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5.7 Compound paths

Compound path is a connected sequence of elementary curves (rational Bézier curves, segments and elliptic arcs – see Elementary curves). GEOMLIB contains two classes that can hold compound paths of arbitrary length, path and fpath. The first one only extends the group class by geometrical routines. The second path type can be used only in some specific situations and implements extra internal allocator to increase performance of curves inserting. All methods common to elementary curves should also work for compound paths (with differences in parametrization).

5.7.1 Class path

     struct geom_path {
       struct geom_group group; /* ancestor instance structure */
       real alength; /* cached Euclidean arc length */

The previous structure is derived from the group class, which implements manipulation with ordered sets of items. Compound paths use inherited functions to store the list of connected elementary curves and cannot contain other item descendants. Exact continuity of neighbor curves is not checked, but it is assumed, that there are only inconsiderable errors. In the other case, behaviour of some algorithms is undefined.

The TIME parametrization of compound path is defined as a composition of all TIME parametrization intervals incident to contained elementary curves. Parameter t in the i-th curve (started from zero) corresponds to i+t parameter in the compound path.

The major part of implementation is redefinition of abstract geometrical routines derived from the group class. Most of them are very intuitive and do not need detailed description. Usually, a specialized method is called for each elementary curve and results are merged to agree with entire path. If it is necessary, TIME parameters are converted between the path and elementary curves. Full implementation with brief comments can be found in geomlib/path.h and geomlib/path.c.

Paths remember their Bézier expansions when they are generated. There is no automated mechanism how to propagate changes to the path from elementary curves or inherited group methods. After any change in the path (insertion, deletion or a curve modification), user should manually call geom_path_after_change to invalidate cached values.

Left curves in common paths are automatically freed in the path destructor. All inserted curves, that were not allocated using xmalloc must be removed manually before calling the destructor.

Here follows a simple example of path structure usage:

     struct geom_path path;
     struct geom_segment *segment1, *segment2;
     struct geom_elliptic_arc *arc;
     void *curve;
     /* ... curves allocation */
     /* path instance creation */
     geom_instance_init(&path, GEOM_CLASS(path));
     /* insertion of some preallocated elementary curves */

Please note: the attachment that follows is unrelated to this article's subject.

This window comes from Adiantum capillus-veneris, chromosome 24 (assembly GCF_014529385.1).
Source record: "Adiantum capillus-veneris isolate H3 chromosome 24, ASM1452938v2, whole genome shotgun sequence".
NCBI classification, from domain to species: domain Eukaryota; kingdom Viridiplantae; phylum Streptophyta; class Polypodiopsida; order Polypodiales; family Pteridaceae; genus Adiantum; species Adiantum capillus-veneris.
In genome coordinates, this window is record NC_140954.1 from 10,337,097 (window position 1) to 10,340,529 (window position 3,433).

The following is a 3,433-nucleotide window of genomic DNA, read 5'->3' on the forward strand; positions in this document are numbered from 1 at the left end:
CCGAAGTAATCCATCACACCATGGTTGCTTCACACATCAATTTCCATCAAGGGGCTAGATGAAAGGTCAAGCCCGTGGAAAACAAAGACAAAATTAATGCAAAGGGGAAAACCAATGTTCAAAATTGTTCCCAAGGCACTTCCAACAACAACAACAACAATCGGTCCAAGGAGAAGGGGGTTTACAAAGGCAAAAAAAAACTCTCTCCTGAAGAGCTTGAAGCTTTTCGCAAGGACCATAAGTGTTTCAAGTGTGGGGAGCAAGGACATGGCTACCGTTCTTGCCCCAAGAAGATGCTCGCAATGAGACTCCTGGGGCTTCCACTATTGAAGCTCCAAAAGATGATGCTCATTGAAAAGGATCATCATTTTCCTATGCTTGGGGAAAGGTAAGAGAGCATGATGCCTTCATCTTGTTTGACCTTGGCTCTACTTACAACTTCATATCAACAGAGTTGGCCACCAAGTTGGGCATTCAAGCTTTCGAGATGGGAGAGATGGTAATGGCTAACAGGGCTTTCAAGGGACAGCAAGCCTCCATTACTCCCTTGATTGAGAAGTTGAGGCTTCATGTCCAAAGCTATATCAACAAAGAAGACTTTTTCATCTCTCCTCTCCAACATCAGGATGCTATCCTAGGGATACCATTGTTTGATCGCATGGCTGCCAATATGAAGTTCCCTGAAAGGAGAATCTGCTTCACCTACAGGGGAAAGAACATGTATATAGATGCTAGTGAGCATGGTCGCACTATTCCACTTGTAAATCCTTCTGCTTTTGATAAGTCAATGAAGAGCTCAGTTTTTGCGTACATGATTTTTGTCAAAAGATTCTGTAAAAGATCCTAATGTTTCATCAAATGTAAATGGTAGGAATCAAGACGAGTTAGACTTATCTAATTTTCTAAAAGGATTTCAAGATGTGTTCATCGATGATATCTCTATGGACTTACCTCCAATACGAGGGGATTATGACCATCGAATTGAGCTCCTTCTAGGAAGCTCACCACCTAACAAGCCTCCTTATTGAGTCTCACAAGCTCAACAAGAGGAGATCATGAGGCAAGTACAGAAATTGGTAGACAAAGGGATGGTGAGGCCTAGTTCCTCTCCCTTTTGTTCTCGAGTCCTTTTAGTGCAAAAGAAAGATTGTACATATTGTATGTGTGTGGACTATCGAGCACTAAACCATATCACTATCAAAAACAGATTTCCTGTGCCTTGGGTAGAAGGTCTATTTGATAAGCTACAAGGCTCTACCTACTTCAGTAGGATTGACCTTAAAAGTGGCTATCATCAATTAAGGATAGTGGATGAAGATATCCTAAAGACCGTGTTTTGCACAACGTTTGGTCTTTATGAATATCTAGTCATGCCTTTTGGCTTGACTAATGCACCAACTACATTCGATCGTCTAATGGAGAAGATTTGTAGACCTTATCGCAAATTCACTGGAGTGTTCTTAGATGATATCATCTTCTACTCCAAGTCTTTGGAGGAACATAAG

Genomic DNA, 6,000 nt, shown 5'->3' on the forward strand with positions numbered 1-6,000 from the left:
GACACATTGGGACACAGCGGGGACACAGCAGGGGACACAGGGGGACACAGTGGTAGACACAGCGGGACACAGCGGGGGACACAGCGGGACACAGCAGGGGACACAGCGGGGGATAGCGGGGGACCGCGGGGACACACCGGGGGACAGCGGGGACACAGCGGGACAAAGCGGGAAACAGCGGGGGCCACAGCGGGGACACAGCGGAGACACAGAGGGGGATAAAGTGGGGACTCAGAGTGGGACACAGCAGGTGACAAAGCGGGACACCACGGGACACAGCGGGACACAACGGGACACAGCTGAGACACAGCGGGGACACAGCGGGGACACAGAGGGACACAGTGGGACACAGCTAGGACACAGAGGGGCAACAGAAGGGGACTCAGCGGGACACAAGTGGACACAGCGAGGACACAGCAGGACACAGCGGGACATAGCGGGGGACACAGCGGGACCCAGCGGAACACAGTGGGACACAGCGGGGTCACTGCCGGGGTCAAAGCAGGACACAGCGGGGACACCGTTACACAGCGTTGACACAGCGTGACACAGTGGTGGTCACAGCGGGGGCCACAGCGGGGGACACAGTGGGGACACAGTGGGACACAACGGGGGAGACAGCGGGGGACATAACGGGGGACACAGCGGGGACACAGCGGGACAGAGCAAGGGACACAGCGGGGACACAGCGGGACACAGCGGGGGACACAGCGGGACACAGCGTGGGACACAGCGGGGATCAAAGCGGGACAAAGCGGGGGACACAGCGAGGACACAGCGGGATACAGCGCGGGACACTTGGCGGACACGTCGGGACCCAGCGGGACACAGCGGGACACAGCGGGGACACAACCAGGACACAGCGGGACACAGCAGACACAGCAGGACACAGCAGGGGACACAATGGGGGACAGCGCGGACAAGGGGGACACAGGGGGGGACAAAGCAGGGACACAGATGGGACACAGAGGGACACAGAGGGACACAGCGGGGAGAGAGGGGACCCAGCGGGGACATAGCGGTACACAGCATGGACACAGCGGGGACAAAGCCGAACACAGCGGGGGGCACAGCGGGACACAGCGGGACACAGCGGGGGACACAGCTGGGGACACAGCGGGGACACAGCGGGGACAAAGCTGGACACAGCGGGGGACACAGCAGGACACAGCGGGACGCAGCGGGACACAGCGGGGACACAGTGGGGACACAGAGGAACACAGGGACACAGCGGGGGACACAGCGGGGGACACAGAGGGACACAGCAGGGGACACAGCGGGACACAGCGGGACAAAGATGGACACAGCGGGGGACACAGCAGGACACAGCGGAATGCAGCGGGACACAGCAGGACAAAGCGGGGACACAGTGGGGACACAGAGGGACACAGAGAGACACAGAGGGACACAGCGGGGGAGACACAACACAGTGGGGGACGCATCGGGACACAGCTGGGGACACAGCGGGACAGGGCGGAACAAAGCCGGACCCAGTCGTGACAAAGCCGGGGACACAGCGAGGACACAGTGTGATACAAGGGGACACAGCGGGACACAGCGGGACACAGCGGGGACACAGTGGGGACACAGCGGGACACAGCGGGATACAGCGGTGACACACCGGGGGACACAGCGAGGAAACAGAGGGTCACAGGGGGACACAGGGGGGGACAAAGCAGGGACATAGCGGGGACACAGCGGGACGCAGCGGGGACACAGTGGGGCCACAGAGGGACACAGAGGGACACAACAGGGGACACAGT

geom_group_add_tail(&path, segment1);
     geom_group_add_tail(&path, arc);
     geom_group_add_tail(&path, segment2);
     /* loop over inserted curves */
     GEOM_GROUP_WALK(&path, curve) {
       /*... */
     /* path instance destruction,
        curves are freed automatically */

5.7.2 Class fpath

     struct geom_fpath {
       struct geom_path path; /* ancestor instance structure */
       struct geom_fpath_block *block_last; /* set of allocated memory blocks */
       byte *block_ptr; /* start of unused part of last block */
       uns block_free; /* size of last block unused part in bytes */
       uns total_size; /* size of last block in bytes */
     /* memory block of fpath allocator */
     struct geom_fpath_block {
       struct geom_fpath_block *prev; /* linked list pointer */
       byte start; /* start of data buffer */

The class fpath is derived from path. The added feature is a simple greedy internal allocator for elementary curves, that is optimized for fast memory allocation. Releasing of allocated memory is impossible until the path is cleared or destroyed.

The life cycle of a fpath instance has two phases. In the first phase, only allocations and insertions are allowed. To get to the second phase, geom_fpath_finish must be called. After that, the path is fixed and no changes may not be made. Geometric routines can be called in the second phase only. This interface is more strict than it would be necessary for implemented allocator, but it allows some planned future optimizations. A typical situation where fpath outperforms path in combination with global allocator is computing of Bézier expansions.

The allocator contains a link list of memory blocks reserved by xmalloc. New curves are always placed at the first unused byte of the last block. If there is not enough space, a new block is allocated and added to end of the list. Sizes of new blocks increase exponentially.

The function headers and source code can be found in geomlib/fpath.h and geomlib/fpath.c.

The following example shows a typical fpath usage:

     struct geom_fpath path;
     struct geom_segment *segment1, *segment2;
     struct geom_elliptic_arc *arc;
     void *curve;
     /* fpath instance creation */
     geom_instance_init(&path, GEOM_CLASS(fpath));
     /* FIRST PHASE */
     /* insertion of some preallocated elementary curves */
     segment1 = GEOM_FPATH_APPEND_NEW(&path, segment);
     /* ... segment1 initialization */
     arc = GEOM_FPATH_APPEND_NEW(&path, elliptic_arc);
     /* ... arc initialization */
     segment2 = GEOM_FPATH_APPEND_NEW(&path, segment);
     /* ... segment2 initialization */
     /* SECOND PHASE */
     /* ... from now, geometric routines are allowed */
     /* fpath instance destruction */